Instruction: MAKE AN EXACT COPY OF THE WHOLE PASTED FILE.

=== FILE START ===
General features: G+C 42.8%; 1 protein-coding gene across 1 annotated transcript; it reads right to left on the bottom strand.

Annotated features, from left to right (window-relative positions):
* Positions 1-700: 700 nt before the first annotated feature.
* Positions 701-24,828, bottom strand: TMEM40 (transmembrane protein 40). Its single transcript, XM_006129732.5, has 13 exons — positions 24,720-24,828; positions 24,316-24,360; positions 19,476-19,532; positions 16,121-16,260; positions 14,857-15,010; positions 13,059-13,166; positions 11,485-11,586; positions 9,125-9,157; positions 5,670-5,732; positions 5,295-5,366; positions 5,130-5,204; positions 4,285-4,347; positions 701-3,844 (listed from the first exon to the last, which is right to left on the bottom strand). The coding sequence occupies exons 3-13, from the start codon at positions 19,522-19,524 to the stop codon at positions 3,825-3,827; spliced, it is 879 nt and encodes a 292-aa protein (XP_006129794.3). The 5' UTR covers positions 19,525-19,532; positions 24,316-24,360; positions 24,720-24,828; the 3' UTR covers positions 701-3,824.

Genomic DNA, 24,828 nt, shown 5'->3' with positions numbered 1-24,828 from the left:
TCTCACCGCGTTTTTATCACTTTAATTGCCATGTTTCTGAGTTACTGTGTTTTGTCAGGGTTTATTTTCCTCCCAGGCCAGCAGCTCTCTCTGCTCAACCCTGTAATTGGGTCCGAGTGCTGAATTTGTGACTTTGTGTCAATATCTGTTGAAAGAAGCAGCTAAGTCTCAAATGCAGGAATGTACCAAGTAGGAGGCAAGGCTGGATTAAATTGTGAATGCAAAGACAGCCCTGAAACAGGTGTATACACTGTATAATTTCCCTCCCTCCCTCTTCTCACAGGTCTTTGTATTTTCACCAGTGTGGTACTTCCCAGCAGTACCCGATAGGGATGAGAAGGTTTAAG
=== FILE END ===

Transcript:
General features: G+C 42.8%; 1 protein-coding gene across 1 annotated transcript; it reads right to left on the bottom strand.

Annotated features, from left to right (window-relative positions):
* Positions 1-700: 700 nt before the first annotated feature.
* Positions 701-24,828, bottom strand: TMEM40 (transmembrane protein 40). Its single transcript, XM_006129732.5, has 13 exons — positions 24,720-24,828; positions 24,316-24,360; positions 19,476-19,532; positions 16,121-16,260; positions 14,857-15,010; positions 13,059-13,166; positions 11,485-11,586; positions 9,125-9,157; positions 5,670-5,732; positions 5,295-5,366; positions 5,130-5,204; positions 4,285-4,347; positions 701-3,844 (listed from the first exon to the last, which is right to left on the bottom strand). The coding sequence occupies exons 3-13, from the start codon at positions 19,522-19,524 to the stop codon at positions 3,825-3,827; spliced, it is 879 nt and encodes a 292-aa protein (XP_006129794.3). The 5' UTR covers positions 19,525-19,532; positions 24,316-24,360; positions 24,720-24,828; the 3' UTR covers positions 701-3,824.

Genomic DNA, 24,828 nt, shown 5'->3' with positions numbered 1-24,828 from the left:
TCTCACCGCGTTTTTATCACTTTAATTGCCATGTTTCTGAGTTACTGTGTTTTGTCAGGGTTTATTTTCCTCCCAGGCCAGCAGCTCTCTCTGCTCAACCCTGTAATTGGGTCCGAGTGCTGAATTTGTGACTTTGTGTCAATATCTGTTGAAAGAAGCAGCTAAGTCTCAAATGCAGGAATGTACCAAGTAGGAGGCAAGGCTGGATTAAATTGTGAATGCAAAGACAGCCCTGAAACAGGTGTATACACTGTATAATTTCCCTCCCTCCCTCTTCTCACAGGTCTTTGTATTTTCACCAGTGTGGTACTTCCCAGCAGTACCCGATAGGGATGAGAAGGTTTAAG